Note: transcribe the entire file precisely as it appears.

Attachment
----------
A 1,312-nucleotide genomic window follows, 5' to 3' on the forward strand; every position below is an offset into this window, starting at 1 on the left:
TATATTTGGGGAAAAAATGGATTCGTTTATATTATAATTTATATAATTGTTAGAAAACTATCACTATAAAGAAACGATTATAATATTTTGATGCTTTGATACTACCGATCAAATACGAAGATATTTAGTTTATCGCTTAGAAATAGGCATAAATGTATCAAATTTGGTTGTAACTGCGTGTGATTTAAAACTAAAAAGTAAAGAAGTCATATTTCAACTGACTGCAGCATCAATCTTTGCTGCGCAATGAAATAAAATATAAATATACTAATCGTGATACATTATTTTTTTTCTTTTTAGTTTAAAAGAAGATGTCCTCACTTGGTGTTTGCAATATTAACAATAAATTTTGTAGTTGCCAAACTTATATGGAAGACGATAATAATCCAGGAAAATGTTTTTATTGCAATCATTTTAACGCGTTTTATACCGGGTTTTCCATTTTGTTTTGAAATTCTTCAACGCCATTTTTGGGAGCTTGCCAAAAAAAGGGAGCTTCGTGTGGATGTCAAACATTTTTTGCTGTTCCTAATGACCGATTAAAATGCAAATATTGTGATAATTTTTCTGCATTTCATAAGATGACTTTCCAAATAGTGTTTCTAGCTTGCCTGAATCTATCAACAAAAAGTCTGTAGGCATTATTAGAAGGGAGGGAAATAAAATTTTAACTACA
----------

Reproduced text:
A 1,312-nucleotide genomic window follows, 5' to 3' on the forward strand; every position below is an offset into this window, starting at 1 on the left:
TATATTTGGGGAAAAAATGGATTCGTTTATATTATAATTTATATAATTGTTAGAAAACTATCACTATAAAGAAACGATTATAATATTTTGATGCTTTGATACTACCGATCAAATACGAAGATATTTAGTTTATCGCTTAGAAATAGGCATAAATGTATCAAATTTGGTTGTAACTGCGTGTGATTTAAAACTAAAAAGTAAAGAAGTCATATTTCAACTGACTGCAGCATCAATCTTTGCTGCGCAATGAAATAAAATATAAATATACTAATCGTGATACATTATTTTTTTTCTTTTTAGTTTAAAAGAAGATGTCCTCACTTGGTGTTTGCAATATTAACAATAAATTTTGTAGTTGCCAAACTTATATGGAAGACGATAATAATCCAGGAAAATGTTTTTATTGCAATCATTTTAACGCGTTTTATACCGGGTTTTCCATTTTGTTTTGAAATTCTTCAACGCCATTTTTGGGAGCTTGCCAAAAAAAGGGAGCTTCGTGTGGATGTCAAACATTTTTTGCTGTTCCTAATGACCGATTAAAATGCAAATATTGTGATAATTTTTCTGCATTTCATAAGATGACTTTCCAAATAGTGTTTCTAGCTTGCCTGAATCTATCAACAAAAAGTCTGTAGGCATTATTAGAAGGGAGGGAAATAAAATTTTAACTACA